FULTON, Mo. – Veteran Cody Waters of Fulton is armed to farm.

He is one of 300,000 veterans expected to return to Missouri in the next decade, according to University of Missouri Extension state health and safety specialist Karen Funkenbusch. She works with the growing number of veterans who want to return because of the quality of life in rural Missouri.

Conventional and organic farming present new opportunities for returning veterans. “The vision of farming is changing. We’re experiencing new types of farmers,” Funkenbusch said.

Waters enlisted at a young age, served, graduated college, and now farms, holds a full-time job, has a young family and serves as a captain in the Army National Guard.

He began farming at 14 in Vienna, Illinois. Throughout high school he had 20 sows and rented 100 acres of cropland.

He enlisted, with his parent’s consent, at 17. Both of his parents were Vietnam veterans and the family has a rich history of military service.

At 18, he reported for basic training at Fort Benning, Georgia. It was Sept. 11, 2001, and he was admiring his newly issued military identification tag when the base went into lockdown mode. Someone uttered, “Boys, we’re going to war.”

Waters spent 14 years as a combat engineer in the Army National Guard, with multiple tours in Iraq and Afghanistan.

He was mobilized to Baghdad from 2003 to 2004. Between tours he was in Army ROTC and earned a civil engineering degree from Mizzou with the help of the GI Bill. “The GI Bill was a lifesaver,” he said, noting that he does not have the obstacle of student debt that many beginning farmers may face.

In 2011 and 2012 he was deployed to Afghanistan to serve in the Missouri National Guard’s Agribusiness Development Team. He found that farmers are the same regardless of geography. “They always want to know a better way to do things,” he said. Waters’ group built infrastructure and trained extension agents in Nangarhar Province.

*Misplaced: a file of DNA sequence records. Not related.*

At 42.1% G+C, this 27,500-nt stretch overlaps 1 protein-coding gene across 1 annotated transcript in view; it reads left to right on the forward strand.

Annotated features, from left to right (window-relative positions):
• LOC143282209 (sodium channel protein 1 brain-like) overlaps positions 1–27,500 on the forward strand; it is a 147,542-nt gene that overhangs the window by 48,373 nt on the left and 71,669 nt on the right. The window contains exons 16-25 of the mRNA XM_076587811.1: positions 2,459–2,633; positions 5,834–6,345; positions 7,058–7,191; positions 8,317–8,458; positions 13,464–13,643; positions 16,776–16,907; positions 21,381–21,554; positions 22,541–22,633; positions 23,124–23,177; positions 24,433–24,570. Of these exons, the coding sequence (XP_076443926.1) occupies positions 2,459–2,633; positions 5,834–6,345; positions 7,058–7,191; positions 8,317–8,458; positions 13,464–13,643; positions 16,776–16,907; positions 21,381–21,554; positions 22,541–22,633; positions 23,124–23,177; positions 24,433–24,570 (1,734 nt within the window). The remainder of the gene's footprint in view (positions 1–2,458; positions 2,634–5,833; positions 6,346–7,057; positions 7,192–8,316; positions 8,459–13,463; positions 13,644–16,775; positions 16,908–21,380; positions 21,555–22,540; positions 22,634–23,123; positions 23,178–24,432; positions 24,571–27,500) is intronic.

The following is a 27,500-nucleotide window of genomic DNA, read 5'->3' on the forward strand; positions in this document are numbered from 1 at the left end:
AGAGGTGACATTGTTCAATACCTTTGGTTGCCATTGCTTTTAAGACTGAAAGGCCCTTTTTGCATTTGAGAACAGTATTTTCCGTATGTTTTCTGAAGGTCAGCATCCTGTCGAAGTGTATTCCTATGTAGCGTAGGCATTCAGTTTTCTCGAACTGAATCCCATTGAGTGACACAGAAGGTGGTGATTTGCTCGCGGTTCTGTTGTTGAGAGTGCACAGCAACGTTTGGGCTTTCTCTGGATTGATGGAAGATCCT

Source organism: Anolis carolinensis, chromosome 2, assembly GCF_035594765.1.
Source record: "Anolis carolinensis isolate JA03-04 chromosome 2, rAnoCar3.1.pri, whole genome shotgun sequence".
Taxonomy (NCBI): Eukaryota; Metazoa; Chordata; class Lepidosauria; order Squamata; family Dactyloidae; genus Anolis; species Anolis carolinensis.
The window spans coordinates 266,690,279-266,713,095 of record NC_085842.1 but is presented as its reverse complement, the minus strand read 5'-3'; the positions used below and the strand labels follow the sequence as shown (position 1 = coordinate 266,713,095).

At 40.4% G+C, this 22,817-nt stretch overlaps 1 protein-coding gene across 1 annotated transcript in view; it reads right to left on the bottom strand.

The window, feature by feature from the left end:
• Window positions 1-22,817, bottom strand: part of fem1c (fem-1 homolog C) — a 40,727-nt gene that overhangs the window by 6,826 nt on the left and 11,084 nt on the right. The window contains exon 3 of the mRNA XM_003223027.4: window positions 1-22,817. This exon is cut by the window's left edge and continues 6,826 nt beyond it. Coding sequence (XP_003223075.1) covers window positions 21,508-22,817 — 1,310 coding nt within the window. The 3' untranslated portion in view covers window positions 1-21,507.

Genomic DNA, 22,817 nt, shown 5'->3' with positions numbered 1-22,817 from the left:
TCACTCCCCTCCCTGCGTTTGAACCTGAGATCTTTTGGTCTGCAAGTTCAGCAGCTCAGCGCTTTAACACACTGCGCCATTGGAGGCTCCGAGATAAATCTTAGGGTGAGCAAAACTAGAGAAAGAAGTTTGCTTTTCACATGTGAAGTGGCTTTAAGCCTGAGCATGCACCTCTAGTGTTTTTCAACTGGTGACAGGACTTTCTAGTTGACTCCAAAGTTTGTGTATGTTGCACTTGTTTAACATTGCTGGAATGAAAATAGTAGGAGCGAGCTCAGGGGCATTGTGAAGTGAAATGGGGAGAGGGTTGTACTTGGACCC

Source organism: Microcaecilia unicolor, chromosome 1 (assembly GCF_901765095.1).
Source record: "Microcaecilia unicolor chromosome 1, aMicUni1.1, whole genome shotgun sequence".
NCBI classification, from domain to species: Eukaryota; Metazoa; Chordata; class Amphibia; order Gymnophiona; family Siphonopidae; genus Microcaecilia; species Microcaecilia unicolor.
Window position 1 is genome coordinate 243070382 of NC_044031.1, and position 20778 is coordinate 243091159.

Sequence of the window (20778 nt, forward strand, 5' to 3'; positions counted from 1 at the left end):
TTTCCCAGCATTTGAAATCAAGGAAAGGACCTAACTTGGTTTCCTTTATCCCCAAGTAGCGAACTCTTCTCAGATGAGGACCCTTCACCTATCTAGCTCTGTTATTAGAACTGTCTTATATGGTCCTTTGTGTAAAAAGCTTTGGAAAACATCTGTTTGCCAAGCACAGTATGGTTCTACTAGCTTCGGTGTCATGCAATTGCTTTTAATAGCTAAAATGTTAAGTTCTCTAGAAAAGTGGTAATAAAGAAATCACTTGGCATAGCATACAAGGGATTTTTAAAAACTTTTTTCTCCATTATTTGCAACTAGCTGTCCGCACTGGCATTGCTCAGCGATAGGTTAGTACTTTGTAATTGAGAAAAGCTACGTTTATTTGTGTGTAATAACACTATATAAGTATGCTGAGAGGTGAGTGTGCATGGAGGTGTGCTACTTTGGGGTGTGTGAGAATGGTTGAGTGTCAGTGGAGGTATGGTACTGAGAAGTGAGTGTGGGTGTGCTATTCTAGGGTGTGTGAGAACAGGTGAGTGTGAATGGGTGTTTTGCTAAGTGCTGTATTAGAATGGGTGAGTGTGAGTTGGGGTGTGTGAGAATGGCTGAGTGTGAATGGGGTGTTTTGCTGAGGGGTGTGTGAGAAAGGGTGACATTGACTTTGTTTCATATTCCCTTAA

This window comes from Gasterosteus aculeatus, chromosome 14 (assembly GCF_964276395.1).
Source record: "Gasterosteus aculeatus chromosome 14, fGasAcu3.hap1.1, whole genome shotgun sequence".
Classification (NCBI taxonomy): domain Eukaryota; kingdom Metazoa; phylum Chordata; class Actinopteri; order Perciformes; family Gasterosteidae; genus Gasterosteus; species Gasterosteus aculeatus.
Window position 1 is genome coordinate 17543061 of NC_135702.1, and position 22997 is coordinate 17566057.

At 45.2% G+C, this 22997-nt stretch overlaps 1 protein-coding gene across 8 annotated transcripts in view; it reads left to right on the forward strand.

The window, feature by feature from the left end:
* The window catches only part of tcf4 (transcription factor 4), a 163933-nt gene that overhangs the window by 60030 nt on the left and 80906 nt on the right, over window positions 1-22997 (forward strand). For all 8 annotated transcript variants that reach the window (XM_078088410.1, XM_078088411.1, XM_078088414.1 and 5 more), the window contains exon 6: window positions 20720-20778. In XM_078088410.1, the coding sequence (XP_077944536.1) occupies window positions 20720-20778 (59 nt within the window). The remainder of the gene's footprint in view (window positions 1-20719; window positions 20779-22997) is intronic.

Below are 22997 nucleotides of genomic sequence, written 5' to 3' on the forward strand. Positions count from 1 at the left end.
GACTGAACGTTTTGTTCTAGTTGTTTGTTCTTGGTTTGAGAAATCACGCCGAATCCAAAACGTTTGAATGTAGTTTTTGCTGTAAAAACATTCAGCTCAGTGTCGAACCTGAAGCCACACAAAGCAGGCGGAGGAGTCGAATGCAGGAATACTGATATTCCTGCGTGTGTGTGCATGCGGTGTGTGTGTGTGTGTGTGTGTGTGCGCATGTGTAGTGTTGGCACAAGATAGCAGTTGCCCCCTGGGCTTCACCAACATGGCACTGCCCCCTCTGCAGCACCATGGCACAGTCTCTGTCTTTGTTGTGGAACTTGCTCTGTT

Most Afghan farmers have just a half-acre of land and no electricity, he says. Good ground costs $20,000 per acre and the land must be irrigated to produce crops.

He met his future wife, Nicole, in 2002 when she was in high school and he was home on leave. She now holds a doctorate from MU and wants to be an osteopathic physician.

They have navigated his tours of duty and earned degrees while raising two children, Tommy, 9, and Cole, 3. Their mothers, veterans, co-workers, neighbors and parishioners at St. Peter’s Catholic Church in Fulton provide a strong support system, Nicole says.

They purchased 55 acres of farm ground along Stinson Creek in Callaway County in 2009 with the help of loans from the U.S. Department of Veterans Affairs and USDA’s Beginning Farmers program. They also rent about 250 acres of additional cropland. Waters continues to farm 75 acres on his home place in Illinois.

He buys inexpensive equipment and relies on his mechanical ability to repair equipment. “If you’re going to be a farmer, you better be a mechanic. It ain’t pretty,” he says as he points to some equipment. “But it’s paid for.”

He also buys “land that other people don’t want” and tries to improve it with innovative approaches.

Waters is a project manager in facilities management design construction for the State of Missouri. He serves as a captain in the 1140th Engineer Battalion of the Missouri Army National Guard.

Eventually, Waters hopes to farm full-time and spend more time with his family. “With God, all things are possible,” he says.

For more information about programs for returning veterans who want to farm, contact Funkenbusch at 573-884-1268.

Read more http://extension.missouri.edu/news/DisplayStory.aspx?N=2380


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